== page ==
A Modest Proposal: Pay More for Care Only if It's Better
A 2008 paper by Timothy Wilt MD at the University of Minnesota published by the Agency for Healthcare Research and Quality illustrates the problem.
Wilt referenced cryotherapy, laparoscopic or robotic-assisted radical prostatectomy, primary androgen deprivation therapy, high-intensity focused ultrasound (HIFU), proton beam radiation therapy, or intensity modulated radiation therapy (IMRT), saying "It is not known whether these therapies are better or worse than other treatments for localized prostate cancer because these options have not been evaluated in randomized clinical trials."
Bach and Pearson acknowledge companies that design new medical technologies and go through an expensive regulatory process to get them approved might be upset. They'd think they were no longer guaranteed high rates of reimbursement for their efforts, and innovation would be stifled.
But innovation would not be stifled, Bach says, because drug and device makers would get three years to prove the superior merits of their products compared with other standards of care.
"Medicare could help enable this by taking the view that, for some period of time, the introducer of the new product gets a chance supported by the government to prove superiority," Bach says. "Failing that, we and the taxpayer and (Medicare) beneficiary shouldn't be paying more for the new thing than the old thing if they're equivalent."
The authors acknowledge an important downside. In this new era where new care services get tested for effectiveness, they might only be available first in academic settings equipped to conduct such trials. "Patients in rural areas and others without ready access to academic sites might have less access to newly covered services," they wrote.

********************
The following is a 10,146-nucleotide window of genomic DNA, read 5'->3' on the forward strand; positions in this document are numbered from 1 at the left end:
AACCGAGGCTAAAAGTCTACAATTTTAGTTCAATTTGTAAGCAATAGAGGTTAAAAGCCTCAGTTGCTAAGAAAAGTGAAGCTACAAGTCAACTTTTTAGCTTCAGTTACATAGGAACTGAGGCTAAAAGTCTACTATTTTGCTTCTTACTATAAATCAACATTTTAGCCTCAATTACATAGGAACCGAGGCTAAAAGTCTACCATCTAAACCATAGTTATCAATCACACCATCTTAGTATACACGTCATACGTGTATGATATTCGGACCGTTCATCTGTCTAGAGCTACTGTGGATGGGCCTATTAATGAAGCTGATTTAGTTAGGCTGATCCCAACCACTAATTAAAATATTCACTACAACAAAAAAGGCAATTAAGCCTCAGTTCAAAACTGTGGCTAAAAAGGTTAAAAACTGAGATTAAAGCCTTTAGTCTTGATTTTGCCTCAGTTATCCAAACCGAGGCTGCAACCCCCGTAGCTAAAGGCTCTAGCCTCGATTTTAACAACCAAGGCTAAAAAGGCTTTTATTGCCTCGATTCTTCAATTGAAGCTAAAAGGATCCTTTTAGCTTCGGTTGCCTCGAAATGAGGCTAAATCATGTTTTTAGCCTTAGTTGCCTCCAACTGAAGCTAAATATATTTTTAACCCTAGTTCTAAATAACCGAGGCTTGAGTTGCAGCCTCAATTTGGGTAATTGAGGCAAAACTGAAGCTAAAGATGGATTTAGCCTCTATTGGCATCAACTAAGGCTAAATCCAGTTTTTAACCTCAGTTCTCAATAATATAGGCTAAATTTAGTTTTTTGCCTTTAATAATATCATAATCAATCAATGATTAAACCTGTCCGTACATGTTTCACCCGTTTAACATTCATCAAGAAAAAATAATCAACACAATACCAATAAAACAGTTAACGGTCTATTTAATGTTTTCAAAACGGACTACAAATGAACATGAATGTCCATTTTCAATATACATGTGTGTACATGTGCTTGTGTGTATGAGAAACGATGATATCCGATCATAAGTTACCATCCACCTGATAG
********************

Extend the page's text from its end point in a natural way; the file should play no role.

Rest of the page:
But that's a justifiable trade-off, they believe. Remember, they caution, these are services to be reimbursed at reference-price levels or at usual levels during a trial period are services lacking evidence to demonstrate that they are better than other options," they wrote. In fact, any new evidence could show that they are actually worse.
- New G-Codes to Pay Doctors for Broad Array of Non-Face-to-Face Care
- CMS Sets 2014 Pay Rates for Hospital Outpatient and Physician Services
- Telehealth Improves Patient Care in ICUs
- Hospital M&A Volume Up, Value Down in 3Q
- Douglas Hawthorne—A Chance to Do Something Big
- Small Doesn't Mean Doomed
- MU Compliance Announcement Sparks Concern, Confusion
- States Rejecting Medicaid Expansion Forgo Billions in Federal Funds
- Why You Should Involve Patients in Nursing Handoffs
- The 5 Biggest Healthcare Finance Trouble Spots